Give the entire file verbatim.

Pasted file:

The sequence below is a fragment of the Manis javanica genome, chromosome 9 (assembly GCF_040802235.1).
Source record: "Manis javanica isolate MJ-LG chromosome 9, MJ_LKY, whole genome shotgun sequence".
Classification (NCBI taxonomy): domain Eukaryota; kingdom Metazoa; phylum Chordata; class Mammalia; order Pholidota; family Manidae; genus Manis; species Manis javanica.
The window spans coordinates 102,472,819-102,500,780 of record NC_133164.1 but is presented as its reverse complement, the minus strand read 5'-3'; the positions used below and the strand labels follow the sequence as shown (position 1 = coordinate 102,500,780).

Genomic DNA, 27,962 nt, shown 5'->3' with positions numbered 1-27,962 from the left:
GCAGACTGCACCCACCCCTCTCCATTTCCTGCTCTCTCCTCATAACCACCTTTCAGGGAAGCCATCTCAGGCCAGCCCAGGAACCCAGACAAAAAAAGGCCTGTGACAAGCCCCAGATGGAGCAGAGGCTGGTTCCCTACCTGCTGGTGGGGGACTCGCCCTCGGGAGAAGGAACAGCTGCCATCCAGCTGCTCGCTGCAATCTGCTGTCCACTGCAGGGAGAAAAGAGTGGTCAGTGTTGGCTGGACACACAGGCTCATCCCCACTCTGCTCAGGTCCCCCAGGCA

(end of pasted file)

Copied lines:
The sequence below is a fragment of the Manis javanica genome, chromosome 9 (assembly GCF_040802235.1).
Source record: "Manis javanica isolate MJ-LG chromosome 9, MJ_LKY, whole genome shotgun sequence".
Classification (NCBI taxonomy): domain Eukaryota; kingdom Metazoa; phylum Chordata; class Mammalia; order Pholidota; family Manidae; genus Manis; species Manis javanica.
The window spans coordinates 102,472,819-102,500,780 of record NC_133164.1 but is presented as its reverse complement, the minus strand read 5'-3'; the positions used below and the strand labels follow the sequence as shown (position 1 = coordinate 102,500,780).

Genomic DNA, 27,962 nt, shown 5'->3' with positions numbered 1-27,962 from the left:
GCAGACTGCACCCACCCCTCTCCATTTCCTGCTCTCTCCTCATAACCACCTTTCAGGGAAGCCATCTCAGGCCAGCCCAGGAACCCAGACAAAAAAAGGCCTGTGACAAGCCCCAGATGGAGCAGAGGCTGGTTCCCTACCTGCTGGTGGGGGACTCGCCCTCGGGAGAAGGAACAGCTGCCATCCAGCTGCTCGCTGCAATCTGCTGTCCACTGCAGGGAGAAAAGAGTGGTCAGTGTTGGCTGGACACACAGGCTCATCCCCACTCTGCTCAGGTCCCCCAGGCA